Gray Flannel Dwarf


Letter to the Editor (Loudoun Easterner): Frank Wolf’s questionable push-poll campaign

Last night, I received an automated phone call on my land line, indicating that its purpose was a political poll, and that it would be followed by a short political ad. Having never been contacted by a polling agency before, and seeing as it’s turning out to be one of the most important elections in recent history, I decided to give it a shot.

The system first asked me if I was planning to vote in the upcoming election. I responded with a “Yes”. The next question was, “In the upcoming election, do you plan to vote Republican Frank Wolf for Congress?”

I waited expectantly for a second… but nothing else was said! No mention of James Socas, no mention of an opposing political party – no mention of anyone else whatsoever! With suspicions firmly entrenched, I responded to the question with a resolute “No.”

It is here, however, where the story gets stranger. Upon my response, I was asked whether or not I was aware that my vote could affect Virginia’s efforts to curb terrorism, along with all the other catchphrases that any fear-based campaign might be expected to employ. Neatly phrased, the question didn’t outright state that my apparent vote against Wolf would mean there would be more terror attacks, it wasn’t too far off the mark, suggesting that a vote for anyone else would be an enormous setback.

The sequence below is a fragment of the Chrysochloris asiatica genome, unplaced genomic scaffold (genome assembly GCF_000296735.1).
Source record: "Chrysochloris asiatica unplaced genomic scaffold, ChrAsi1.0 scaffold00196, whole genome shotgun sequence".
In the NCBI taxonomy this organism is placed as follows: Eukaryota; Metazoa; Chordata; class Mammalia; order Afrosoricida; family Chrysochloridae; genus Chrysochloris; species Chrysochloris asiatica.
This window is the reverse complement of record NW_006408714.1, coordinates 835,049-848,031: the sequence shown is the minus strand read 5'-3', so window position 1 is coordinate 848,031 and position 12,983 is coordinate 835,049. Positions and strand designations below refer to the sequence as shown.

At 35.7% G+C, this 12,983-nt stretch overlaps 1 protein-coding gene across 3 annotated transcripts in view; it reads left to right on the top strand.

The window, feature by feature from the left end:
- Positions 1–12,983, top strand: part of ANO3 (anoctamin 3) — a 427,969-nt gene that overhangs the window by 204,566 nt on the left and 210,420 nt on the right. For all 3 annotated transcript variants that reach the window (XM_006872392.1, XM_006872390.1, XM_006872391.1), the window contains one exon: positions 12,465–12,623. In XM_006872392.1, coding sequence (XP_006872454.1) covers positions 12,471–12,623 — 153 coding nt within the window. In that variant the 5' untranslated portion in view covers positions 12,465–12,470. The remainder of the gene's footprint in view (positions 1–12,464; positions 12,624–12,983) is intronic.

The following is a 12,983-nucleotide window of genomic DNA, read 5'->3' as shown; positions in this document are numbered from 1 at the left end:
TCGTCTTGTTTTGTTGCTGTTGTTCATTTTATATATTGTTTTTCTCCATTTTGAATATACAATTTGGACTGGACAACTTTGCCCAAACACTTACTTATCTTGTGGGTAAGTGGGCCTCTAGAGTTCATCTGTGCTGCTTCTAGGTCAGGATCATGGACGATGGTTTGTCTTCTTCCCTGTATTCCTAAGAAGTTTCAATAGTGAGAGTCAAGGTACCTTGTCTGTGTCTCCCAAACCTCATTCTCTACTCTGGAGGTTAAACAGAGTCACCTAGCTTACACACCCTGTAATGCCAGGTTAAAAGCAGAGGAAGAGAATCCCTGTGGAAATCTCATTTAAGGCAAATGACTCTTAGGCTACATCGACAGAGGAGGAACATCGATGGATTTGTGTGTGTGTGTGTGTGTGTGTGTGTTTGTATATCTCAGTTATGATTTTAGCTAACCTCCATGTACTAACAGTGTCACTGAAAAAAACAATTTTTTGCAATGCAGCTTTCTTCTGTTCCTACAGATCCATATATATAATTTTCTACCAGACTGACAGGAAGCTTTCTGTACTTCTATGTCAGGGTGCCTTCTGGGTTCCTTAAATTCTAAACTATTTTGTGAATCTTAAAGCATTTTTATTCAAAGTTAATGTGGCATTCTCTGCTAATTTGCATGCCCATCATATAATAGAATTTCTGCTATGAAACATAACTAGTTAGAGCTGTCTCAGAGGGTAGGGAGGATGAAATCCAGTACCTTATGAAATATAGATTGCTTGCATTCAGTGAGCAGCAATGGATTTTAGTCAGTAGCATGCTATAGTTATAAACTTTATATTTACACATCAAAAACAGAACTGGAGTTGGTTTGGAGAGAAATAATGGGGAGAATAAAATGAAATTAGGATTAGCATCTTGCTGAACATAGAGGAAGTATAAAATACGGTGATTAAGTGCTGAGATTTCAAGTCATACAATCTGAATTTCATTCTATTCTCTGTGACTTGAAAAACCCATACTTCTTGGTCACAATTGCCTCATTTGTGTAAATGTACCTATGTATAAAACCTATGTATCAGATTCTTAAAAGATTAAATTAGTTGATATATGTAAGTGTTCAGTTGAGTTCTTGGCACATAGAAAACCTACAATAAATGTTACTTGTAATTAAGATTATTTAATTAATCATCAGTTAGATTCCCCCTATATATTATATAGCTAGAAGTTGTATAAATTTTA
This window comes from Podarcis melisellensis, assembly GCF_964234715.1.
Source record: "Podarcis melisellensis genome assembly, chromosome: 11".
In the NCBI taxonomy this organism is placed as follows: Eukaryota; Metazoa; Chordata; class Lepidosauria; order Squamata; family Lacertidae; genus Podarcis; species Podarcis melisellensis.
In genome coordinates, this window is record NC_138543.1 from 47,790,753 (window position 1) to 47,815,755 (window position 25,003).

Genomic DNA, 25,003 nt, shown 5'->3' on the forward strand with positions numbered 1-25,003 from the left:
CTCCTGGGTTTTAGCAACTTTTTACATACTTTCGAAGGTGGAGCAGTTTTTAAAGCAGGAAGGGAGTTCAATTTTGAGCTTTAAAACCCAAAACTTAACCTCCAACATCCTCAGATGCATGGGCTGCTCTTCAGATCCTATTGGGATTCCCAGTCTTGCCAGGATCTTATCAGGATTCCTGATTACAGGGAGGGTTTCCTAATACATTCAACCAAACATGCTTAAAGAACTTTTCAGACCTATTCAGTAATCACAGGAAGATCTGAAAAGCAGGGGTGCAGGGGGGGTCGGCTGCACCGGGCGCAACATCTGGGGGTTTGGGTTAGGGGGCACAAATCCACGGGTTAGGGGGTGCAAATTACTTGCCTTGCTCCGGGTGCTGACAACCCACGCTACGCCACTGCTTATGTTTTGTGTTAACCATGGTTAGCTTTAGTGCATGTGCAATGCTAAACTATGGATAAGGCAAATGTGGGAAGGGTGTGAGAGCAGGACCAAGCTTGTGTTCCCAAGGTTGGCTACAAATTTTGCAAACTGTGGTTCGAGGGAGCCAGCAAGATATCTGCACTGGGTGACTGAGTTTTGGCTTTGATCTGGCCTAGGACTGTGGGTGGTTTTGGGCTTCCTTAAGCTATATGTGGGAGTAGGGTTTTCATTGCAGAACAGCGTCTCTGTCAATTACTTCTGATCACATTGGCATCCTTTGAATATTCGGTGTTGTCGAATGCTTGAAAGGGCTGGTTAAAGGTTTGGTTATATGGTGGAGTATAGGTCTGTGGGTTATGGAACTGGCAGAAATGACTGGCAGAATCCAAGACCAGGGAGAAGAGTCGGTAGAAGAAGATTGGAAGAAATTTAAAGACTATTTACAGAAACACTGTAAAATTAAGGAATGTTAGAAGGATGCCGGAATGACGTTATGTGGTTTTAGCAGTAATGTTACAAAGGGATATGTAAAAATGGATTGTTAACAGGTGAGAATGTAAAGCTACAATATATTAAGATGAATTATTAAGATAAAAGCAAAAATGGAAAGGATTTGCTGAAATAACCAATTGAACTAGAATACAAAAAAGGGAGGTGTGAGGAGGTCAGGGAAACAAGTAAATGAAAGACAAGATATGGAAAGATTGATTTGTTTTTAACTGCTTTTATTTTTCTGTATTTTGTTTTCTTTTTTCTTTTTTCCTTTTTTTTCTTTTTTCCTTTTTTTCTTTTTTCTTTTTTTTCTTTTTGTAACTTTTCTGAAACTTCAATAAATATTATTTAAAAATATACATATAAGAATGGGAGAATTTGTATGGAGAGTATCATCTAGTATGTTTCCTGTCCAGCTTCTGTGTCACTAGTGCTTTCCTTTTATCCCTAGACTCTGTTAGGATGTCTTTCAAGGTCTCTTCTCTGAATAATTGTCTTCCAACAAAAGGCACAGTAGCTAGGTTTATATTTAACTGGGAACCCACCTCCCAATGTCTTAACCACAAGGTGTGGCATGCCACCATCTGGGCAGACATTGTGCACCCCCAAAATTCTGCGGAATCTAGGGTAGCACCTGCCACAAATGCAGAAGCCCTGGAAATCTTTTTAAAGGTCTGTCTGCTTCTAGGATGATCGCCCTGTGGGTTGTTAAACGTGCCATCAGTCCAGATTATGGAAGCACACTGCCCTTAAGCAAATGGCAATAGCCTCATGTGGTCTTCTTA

Perhaps needless to say, I hung up, and did not complete the “poll”.

Since when does rhetoric have any place in a poll? More importantly, however, since when has it been considered ethical or even legal for a campaign to employ such sorts of tactics. There have already been noted incidents around the nation in recent years past, and this year particularly, concerning supposedly unbiased polling groups using “push polling” to implicate candidates in this supposedly unbiased forum. Push polling is illegal in many states, and while it may not yet be outlawed in Virginia, it is certainly anything but ethical. When one further considers Wolf’s lead coming into the 2004 election, it raises questions as to why his campaign felt the need to resort to such scare tactics in the first place.

Until recently, I was fairly ambivalent to Frank Wolf, but responses I have received from Wolf and/or his office over the past few years concerning issues that affect Loudoun and Northern Virginia residents indicate just how out-of-touch he is with the issues here. This most recent event, however, is just another indication of how a career politician stays in a position of power due to the apathy of his or her constituency.

The push poll operated by the Wolf campaign might have tried to sway my vote, and I can state for a certainty that, after hearing of my experience, it has indeed swayed mine, and several others… but not in a direction that Frank Wolf would like.

Corey Welton

cswiii @ 12:37 pm

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